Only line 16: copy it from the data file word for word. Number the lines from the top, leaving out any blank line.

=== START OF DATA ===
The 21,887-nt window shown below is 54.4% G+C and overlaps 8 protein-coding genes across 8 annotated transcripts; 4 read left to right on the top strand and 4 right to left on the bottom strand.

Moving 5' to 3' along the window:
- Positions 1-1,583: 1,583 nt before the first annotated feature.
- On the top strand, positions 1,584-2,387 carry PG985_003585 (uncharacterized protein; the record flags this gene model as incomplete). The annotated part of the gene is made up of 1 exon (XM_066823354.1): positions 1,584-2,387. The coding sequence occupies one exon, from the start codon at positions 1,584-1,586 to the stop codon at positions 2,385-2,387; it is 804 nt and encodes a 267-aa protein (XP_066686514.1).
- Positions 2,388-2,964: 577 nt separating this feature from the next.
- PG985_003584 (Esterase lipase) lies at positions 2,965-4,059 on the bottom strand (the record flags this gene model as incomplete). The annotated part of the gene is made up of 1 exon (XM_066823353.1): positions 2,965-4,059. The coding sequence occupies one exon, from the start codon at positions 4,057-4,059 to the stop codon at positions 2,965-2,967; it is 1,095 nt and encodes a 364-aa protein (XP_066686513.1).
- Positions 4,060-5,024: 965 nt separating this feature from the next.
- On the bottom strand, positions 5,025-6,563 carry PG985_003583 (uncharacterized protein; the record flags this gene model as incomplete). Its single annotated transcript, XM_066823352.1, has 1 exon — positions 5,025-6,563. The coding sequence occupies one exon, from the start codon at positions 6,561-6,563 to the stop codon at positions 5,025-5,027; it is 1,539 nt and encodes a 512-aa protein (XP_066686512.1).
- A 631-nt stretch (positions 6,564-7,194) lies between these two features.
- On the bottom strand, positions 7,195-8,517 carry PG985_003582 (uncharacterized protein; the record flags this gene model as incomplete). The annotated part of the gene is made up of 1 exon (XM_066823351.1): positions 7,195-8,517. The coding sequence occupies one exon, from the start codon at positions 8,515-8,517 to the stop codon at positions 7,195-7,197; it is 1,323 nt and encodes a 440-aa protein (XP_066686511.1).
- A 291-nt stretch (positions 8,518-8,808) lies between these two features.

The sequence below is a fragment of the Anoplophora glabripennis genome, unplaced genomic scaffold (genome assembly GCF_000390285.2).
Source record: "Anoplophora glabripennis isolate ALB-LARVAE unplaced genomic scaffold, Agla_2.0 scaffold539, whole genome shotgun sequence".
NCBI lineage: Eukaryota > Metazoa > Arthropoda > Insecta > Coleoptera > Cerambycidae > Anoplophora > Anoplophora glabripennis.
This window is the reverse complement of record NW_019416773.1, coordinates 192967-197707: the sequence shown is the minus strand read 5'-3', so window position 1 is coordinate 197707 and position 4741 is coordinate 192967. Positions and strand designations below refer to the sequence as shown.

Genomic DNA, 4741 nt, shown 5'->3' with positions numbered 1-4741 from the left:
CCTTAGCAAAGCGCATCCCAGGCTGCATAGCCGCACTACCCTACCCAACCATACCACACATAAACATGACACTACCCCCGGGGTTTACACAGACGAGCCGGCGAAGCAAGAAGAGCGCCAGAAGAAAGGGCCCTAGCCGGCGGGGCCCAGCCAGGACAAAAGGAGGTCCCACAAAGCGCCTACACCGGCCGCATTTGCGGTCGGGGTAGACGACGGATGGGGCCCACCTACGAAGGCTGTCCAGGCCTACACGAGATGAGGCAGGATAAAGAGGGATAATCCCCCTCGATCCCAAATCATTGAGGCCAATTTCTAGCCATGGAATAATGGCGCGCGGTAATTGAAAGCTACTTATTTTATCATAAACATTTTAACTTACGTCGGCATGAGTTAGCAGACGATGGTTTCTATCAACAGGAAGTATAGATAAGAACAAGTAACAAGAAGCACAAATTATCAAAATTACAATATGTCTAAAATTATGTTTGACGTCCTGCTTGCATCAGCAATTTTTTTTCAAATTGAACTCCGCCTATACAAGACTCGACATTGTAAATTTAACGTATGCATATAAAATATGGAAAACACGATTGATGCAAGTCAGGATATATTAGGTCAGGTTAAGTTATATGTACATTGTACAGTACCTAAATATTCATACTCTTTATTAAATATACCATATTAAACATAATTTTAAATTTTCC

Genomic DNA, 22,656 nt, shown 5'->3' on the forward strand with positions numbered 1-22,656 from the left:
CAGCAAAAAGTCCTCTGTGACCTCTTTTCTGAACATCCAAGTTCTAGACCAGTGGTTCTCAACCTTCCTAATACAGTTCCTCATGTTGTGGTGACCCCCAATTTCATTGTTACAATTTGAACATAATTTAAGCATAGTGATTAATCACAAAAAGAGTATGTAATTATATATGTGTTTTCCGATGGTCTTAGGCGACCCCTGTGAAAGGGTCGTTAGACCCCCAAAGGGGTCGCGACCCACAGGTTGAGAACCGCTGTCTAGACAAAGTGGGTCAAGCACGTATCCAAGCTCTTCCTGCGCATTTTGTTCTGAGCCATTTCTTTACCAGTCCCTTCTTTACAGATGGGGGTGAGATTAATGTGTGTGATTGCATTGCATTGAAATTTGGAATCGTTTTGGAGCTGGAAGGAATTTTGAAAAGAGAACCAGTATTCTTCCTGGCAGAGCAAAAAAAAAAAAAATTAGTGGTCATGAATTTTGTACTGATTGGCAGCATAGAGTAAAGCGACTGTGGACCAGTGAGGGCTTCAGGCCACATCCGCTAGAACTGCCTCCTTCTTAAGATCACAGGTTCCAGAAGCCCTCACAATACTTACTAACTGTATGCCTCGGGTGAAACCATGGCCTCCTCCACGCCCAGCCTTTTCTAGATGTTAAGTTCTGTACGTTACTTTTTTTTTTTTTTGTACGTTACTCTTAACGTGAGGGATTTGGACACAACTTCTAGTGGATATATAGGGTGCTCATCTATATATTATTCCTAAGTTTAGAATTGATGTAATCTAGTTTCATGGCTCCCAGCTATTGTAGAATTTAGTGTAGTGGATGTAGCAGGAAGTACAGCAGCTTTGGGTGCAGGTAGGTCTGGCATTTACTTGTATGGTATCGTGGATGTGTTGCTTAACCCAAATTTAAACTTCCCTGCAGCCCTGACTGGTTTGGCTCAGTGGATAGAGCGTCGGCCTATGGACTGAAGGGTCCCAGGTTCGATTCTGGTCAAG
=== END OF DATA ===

Genomic DNA, 4741 nt, shown 5'->3' with positions numbered 1-4741 from the left: